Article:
Rating: 3 out of 5 stars
Genre: Historical Fiction
Age recommended: 10 and up
I didn’t really like this book until about halfway through where the historical aspect of the book came in. Until then, I felt that the book was extremely redundant and that the first 50 or so pages were completely unnecessary.
Jack Stone is an extremely mischievous boy living in Charleston, Georgia during the pre-Civil War era (1860). He almost never attends school and enjoys pranking his teacher, whom he is supposed to refer to as Master.
Master is a white man whose views of the world are extremely biased. Master despises Jack because he never shows up for classes, yet manages to get good grades and pass all subjects; he is always looking for excuses to punish Jack.
Jeremy is what you would call a follower. He goes along with everything Jack says because it “just makes sense” and even if it doesn’t, Jack convinces Jeremy to play along because they never get caught.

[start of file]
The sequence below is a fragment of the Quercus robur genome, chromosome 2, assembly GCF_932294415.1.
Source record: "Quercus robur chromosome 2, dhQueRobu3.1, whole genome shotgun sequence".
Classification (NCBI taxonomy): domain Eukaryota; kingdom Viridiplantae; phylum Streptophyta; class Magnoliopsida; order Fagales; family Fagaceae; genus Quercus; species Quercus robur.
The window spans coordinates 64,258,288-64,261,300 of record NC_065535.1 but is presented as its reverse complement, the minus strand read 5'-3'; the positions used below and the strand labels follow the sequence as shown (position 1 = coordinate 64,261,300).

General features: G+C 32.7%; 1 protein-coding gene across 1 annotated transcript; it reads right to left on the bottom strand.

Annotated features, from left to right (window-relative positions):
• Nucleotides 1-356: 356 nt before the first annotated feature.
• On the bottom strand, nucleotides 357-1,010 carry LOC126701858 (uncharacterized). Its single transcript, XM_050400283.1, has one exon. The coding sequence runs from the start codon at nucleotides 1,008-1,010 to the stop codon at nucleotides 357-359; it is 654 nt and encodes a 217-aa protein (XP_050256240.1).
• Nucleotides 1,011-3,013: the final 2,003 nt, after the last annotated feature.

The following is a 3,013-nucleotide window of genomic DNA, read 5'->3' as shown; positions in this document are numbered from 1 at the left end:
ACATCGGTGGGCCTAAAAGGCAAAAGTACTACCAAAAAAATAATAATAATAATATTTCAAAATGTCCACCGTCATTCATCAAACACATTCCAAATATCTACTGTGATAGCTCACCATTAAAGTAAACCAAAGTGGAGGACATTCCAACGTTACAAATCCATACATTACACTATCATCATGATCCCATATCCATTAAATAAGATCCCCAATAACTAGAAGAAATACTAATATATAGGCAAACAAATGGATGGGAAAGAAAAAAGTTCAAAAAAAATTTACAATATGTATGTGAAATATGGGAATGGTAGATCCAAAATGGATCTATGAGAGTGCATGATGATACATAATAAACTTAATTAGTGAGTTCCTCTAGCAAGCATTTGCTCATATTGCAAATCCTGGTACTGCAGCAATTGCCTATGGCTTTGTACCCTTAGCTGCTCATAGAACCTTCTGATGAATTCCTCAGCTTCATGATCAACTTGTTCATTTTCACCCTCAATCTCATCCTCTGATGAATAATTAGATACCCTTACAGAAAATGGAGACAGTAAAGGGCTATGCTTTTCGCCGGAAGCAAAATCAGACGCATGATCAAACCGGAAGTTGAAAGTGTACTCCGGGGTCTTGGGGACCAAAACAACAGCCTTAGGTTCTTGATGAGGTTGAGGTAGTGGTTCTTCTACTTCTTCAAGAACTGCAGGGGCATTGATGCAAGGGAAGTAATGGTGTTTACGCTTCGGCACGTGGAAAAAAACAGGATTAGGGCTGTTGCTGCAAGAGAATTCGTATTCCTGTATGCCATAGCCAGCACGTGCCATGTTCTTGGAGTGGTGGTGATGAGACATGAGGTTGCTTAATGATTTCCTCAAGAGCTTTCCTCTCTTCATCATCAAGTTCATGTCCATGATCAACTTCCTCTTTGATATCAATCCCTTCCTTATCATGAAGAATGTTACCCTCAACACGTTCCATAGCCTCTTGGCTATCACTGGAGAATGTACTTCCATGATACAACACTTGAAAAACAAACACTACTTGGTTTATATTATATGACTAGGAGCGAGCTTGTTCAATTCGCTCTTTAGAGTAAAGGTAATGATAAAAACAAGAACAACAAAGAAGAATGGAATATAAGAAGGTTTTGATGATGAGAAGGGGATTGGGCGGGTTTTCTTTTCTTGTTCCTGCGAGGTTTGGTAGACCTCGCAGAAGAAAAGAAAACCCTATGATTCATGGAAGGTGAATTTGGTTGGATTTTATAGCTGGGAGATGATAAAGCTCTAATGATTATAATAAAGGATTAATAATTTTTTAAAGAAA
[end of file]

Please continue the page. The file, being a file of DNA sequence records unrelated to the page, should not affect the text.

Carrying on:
When Master sends other students to spy on the boys to get them suspended, Jack and Jeremy manage to bribe them into silence. Everything is okay in this vicious cycle until one day a free African American man shows up in Jack’s stolen tree house.
Jack and Jeremy help the freed man escape the prejudiced state to find his family; their journey is truly an eye-opener.
If you would like to read this book, you can purchase it here: Jack (Jack: Part One in the Trilogy Book 1)
For more information about the book, you can also visit the BookRature website